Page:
You still have time to smell the roses. Even if you missed the 2011 Santa Clara Spring Garden tour May 7, you can drop by the Harris-Lass House Museum any day, peek over the white picket fence surrounding the historic 1865 house and garden, and breathe deeply. The masses of vibrant roses in full bloom throughout the garden will catch your breath. To venture beyond the fence, stop by on a Saturday or Sunday between noon and 4 p.m. But do it soon—don’t wait for the blossoms to fall.
The Harris-Lass House Museum, 1950 Homestead Road, was the starting point for the annual garden tour sponsored by the Historic Preservation Society of Santa Clara (www.harrislass.org) as a fundraiser to support the interior upkeep of the house. Four nearby private gardens—the farthest just 1.8 miles away—were showcased on the tour.
“We think it’s fun to give people an idea of what they can do with their gardens and show off gardens in the neighborhood,” says Sue Harper, Society secretary.
“Walking the neighborhood and looking for yards that are different or very well-maintained or something extra is how I look for gardens,” says Bob Byrd, Society president and garden tour co-chair with Anita Marencia.
The four unique gardens chosen for the tour are not just for show. All are landscaped for relaxation and have amenities for entertaining family and friends. The house and serene gardens of Maggie and Paul Osuna are around the corner from the Harris-Lass House.
“We did all the work ourselves,” says Maggie. She credits her husband with doing everything from building a wooden arbor and installing the sprinklers to building a lattice-work wall with climbing Jasmine to screen a tool shed.
“It took us years before we decided what to do with some of the land,” she says. Osuna is partial to the Japanese red maple trees planted everywhere. Container pots are clustered to add color and can be moved around. Using perennials and a drip system cuts down on upkeep. The couple’s son was married last June under a wisteria-covered arch in the front garden.
Marya Andrepont and Brad Budinger also hosted a wedding and reception in the relaxing garden of their Santa Clara Historic Home, a queen Anne Victorian house built in 1889 on Fremont Street.
“I wanted my yard to feel like a park,” says Andrepont. And, indeed, it does with its expanse of lawn, park benches, Victorian lampposts, and two fountains (from SummerWinds Nursery). Santa Clara County Vector Control (www.sccvector.org) gave the couple free mosquito fish for the fountains.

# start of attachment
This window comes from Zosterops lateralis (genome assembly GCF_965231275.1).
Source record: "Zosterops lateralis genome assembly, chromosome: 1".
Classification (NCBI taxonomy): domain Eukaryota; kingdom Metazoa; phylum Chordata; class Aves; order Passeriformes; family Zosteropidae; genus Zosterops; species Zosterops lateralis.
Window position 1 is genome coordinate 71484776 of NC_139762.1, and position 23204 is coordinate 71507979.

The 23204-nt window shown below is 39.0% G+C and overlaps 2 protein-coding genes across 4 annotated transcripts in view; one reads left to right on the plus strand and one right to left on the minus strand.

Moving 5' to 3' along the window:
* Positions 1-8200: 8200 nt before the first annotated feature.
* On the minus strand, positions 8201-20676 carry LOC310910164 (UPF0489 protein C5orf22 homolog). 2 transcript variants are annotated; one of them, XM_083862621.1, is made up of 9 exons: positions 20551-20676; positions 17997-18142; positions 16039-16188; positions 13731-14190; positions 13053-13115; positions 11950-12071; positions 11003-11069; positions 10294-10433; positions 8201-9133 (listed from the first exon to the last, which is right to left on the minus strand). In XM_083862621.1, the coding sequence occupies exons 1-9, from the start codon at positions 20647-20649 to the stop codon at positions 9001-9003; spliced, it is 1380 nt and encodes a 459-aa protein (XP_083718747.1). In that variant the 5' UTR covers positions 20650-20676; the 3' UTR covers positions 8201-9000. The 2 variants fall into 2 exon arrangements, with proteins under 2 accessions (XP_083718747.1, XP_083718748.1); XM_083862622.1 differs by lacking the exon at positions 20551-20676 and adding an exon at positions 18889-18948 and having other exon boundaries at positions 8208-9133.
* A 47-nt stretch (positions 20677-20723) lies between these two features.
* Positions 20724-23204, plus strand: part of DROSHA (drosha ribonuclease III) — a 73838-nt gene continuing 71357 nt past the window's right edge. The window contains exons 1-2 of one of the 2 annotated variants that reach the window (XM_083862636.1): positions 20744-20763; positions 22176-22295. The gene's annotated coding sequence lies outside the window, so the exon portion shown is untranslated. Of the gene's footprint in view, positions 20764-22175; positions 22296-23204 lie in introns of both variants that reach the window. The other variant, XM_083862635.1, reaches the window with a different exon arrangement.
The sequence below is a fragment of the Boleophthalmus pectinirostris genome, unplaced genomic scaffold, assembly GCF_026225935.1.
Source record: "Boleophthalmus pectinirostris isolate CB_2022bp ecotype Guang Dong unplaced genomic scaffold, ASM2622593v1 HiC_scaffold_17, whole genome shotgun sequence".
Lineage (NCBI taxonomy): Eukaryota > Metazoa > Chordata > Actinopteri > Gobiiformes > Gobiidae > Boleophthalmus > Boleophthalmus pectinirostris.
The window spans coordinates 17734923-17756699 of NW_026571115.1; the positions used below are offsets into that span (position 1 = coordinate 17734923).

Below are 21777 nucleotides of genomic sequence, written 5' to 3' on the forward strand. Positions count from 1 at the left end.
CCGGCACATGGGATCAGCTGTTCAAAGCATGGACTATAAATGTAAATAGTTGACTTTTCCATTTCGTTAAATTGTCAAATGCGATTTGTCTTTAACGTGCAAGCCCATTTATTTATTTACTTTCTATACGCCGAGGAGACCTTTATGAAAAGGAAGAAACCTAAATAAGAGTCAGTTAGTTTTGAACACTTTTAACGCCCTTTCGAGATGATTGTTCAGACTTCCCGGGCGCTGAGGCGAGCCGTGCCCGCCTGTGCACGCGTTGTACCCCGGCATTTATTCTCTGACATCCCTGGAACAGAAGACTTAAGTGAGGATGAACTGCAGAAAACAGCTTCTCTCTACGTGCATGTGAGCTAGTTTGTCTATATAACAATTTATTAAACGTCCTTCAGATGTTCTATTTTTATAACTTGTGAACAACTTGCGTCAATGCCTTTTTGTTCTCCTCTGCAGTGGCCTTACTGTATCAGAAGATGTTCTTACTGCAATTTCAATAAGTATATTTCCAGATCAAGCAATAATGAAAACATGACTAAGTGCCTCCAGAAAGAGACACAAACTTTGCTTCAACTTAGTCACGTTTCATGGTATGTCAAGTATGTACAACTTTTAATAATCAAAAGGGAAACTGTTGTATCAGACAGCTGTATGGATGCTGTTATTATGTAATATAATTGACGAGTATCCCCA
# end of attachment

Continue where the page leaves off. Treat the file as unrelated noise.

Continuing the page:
Entering the back garden of Diane and Dan Serrano’s Lindentree Lane home, is like arriving at Club Med in Tuscany. Beautiful landscaping is a backdrop for summertime living and entertaining around a raised pool, Jacuzzi spa, wooden arbor, and barbeque grill. A Mugnaini wood fired pizza oven is the garden focal point.
“Always start with a focal point and go from there in designing your garden,” suggests Diane.
Denise and Jerry Bachur designed their recently renovated house and garden on Homestead Road as a place to unwind at the end of the work day and to entertain Denise’s big Italian family. The garden has a soothing pondless waterfall, a fire pit, a gas grill, and a bocce ball court.
“We’re lucky. We’re a big family, we live close, and we like each other. We love to get together,” says Denise.
“I’m a non-cooking husband,” adds Jerry. “The relatives come over and do it.”
Between garden viewings, friends Bernie Romasko and Lavon Bailly returned to the Harris-Lass House and had complementary refreshments in the shade of the large Bay tree that dominates the garden. Others browsed for Mother’s Day gifts in the Tank House Gift Shop and amongst vendors’ tables of garden items and crafts.
“I enjoyed the warmth of the people who wanted to educate us about their gardens,” says Bailly. “The gardens are so neat and beautiful. And it’s good of Mother Nature to have everything in bloom!”